e.e. cummings, bhakti poetry and the individuality of the universal experience | pessoa, ginsberg, anaïs nin

in my undergraduate degree, i studied western poetry, and one of the poets i focused on was the beguiling e. e. cummings. in the past two years, i have been exclusively exploring eastern poetry in my postgrad, and it is only recently that i have begun to see how the two apparent different worlds and approaches illuminate each other. one of the elements i am most interested in at the moment is the process of individualising the universal experience; or how to express the universal through means of individuality.

this, with relation to cummings and bhakti poetry: cummings, a pioneer of experimental poetry, created his own language, which functions, i would maintain, like an authorship stamp: he used conjunctions as nouns, rewrote linguistic rules, introduced spacing as verbs etc. his poetry addresses themes looked down upon by other avantgarde poets of his time (and our time!) such as love and nature, yet it is the creation of his own language and the erotic notes of his poetry that revolutionise and freshen the apparent cliché of his subject matter.

similarly, bhakti poets, who write about ‘common’ topics such as love and separation, revolutionise these universal themes by pinpointing the object of desire to be God, and by introducing eroticism as worship. and, their authorship stamps (example: Akkā Mahādevī’s Chennamallikarjuna – more on this later!) distinguish and establish their poetic voices as individual in the context of universality.

fascinating how the experience can be both universal yet unique as it expresses itself individually through us, and how marvellous the intricacies of language and poetry are, how beautifully they thread us together through traditions, genres, times and worlds! 🤍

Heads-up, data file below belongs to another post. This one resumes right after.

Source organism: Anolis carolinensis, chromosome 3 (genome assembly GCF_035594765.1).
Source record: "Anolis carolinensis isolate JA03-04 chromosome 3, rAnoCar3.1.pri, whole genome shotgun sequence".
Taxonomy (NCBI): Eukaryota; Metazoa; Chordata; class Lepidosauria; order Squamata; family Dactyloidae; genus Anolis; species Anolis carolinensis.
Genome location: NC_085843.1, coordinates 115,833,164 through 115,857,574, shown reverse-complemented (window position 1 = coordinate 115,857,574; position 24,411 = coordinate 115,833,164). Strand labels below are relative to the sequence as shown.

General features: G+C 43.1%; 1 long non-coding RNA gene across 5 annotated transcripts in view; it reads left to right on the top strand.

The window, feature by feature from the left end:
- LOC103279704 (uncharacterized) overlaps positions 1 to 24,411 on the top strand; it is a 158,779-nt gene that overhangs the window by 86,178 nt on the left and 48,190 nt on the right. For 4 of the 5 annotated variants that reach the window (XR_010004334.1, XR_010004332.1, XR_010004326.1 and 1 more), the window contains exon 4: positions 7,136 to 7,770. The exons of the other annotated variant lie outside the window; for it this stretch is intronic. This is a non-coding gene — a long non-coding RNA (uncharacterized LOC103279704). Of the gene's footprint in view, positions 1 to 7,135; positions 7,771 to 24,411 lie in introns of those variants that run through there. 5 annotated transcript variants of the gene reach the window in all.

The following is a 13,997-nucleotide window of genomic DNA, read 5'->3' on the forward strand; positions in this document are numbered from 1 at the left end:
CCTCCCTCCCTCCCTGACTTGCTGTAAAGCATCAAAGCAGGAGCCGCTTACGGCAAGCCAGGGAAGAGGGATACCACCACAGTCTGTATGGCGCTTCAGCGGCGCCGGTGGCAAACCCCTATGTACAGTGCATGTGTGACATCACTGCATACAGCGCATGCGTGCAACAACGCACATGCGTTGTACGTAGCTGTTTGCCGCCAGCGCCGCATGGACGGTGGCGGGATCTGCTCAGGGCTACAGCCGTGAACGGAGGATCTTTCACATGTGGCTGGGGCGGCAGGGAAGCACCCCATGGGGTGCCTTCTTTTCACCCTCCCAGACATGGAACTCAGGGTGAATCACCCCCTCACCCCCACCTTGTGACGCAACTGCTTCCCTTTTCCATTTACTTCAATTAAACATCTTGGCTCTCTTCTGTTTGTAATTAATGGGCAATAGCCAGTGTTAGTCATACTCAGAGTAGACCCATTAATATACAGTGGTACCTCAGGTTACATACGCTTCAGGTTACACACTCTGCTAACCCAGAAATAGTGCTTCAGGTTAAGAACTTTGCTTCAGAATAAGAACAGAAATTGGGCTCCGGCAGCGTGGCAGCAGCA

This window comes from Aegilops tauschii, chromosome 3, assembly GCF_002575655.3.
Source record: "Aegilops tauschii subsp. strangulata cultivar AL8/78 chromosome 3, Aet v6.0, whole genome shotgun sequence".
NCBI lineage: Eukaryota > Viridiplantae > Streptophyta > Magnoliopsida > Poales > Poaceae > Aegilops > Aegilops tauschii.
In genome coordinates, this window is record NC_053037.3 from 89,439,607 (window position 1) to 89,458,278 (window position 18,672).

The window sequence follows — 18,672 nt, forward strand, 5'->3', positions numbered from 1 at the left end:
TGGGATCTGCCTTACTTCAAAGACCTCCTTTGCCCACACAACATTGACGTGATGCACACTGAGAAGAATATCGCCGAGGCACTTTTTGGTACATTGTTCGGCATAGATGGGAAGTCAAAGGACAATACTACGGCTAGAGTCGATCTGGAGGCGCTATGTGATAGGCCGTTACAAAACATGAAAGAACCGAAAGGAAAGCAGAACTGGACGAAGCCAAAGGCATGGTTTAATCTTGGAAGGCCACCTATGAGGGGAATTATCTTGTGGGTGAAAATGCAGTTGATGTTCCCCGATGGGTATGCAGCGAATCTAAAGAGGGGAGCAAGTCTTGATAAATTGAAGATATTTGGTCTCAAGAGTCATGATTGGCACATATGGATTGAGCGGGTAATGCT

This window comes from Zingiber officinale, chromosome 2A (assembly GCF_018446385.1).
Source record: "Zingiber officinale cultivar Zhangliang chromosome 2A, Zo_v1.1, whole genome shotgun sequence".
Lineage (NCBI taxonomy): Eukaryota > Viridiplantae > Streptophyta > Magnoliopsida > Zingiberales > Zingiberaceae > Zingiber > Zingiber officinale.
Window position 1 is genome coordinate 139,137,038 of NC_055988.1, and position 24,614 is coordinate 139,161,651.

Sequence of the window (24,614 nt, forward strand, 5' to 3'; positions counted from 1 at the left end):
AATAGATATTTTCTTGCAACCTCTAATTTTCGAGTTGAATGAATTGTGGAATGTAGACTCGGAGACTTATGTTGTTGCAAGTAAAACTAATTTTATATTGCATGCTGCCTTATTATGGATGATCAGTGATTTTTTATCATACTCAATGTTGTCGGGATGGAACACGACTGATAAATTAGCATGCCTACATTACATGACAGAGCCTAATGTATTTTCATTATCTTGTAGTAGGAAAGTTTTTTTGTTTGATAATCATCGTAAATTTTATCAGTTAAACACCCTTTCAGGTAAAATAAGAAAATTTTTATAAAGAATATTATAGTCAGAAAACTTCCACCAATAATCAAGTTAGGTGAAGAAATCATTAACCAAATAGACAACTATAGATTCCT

sidenote, i did use the word ‘cliché’ as a convention, but i don’t believe in clichés exactly because of this reason.

part of my #poetrybeautyseries, in which i share my favourite poetry lines and muse on their significance! on pessoa:

to me, fernando pessoa is one of the most fascinating poets to have graced this earth. he created 81 heteronyms for himself – meaning, 81 different characters or identities he assumed while writing. each had a different personality, background story, style. in awe with the mind-blowing imagination of this beautiful man. here’s a fragment from ‘discontinuous poems’, which he wrote as alberto caeiro, and which is grounded in a non-dual view, in my opinion. planning to make a video about him soon 🖤

on ginsberg:

although this quote is well-known, its context isn’t! it’s an excerpt from an interview with Ginsberg from Writers Digest, edited by Bill Strickland (p.47), in which he talks about the importance of expressing yourself without caring for validation or recognition.

“It’s more important to concentrate on what you want to say to yourself and your friends. Follow your inner moonlight; don’t hide the madness. Take (William Carlos) Williams: until he was 50 or 60, he was a local nut from Paterson, New Jersey, as far as the literary world was concerned. He went half a century without real recognition except among his friends and peers.

You say what you want to say when you don’t care who’s listening. If you’re grasping to get your own voice, you’re making a strained attempt to talk, so it’s a matter of just listening to yourself as you sound when you’re talking about something that’s intensely important to you.”